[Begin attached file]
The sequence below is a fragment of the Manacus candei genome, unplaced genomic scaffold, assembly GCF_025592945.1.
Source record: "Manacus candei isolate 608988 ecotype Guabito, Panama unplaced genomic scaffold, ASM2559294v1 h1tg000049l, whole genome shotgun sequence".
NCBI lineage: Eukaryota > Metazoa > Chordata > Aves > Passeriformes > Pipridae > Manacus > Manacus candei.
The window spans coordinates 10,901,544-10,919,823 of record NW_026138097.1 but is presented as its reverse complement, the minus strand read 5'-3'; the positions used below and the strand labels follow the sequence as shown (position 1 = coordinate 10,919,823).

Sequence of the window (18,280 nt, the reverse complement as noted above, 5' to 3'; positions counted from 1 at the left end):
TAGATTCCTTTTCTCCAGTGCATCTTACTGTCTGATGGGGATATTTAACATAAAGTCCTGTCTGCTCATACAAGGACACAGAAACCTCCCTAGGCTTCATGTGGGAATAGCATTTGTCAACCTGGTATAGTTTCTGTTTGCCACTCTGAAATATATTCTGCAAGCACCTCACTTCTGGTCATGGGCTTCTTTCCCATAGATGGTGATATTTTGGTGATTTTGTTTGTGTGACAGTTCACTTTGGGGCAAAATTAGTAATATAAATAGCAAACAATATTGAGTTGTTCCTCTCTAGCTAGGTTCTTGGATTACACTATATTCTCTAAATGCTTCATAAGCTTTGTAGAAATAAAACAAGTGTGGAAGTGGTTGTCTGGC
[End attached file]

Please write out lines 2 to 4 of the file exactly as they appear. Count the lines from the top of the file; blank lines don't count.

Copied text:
Source record: "Manacus candei isolate 608988 ecotype Guabito, Panama unplaced genomic scaffold, ASM2559294v1 h1tg000049l, whole genome shotgun sequence".
NCBI lineage: Eukaryota > Metazoa > Chordata > Aves > Passeriformes > Pipridae > Manacus > Manacus candei.
The window spans coordinates 10,901,544-10,919,823 of record NW_026138097.1 but is presented as its reverse complement, the minus strand read 5'-3'; the positions used below and the strand labels follow the sequence as shown (position 1 = coordinate 10,919,823).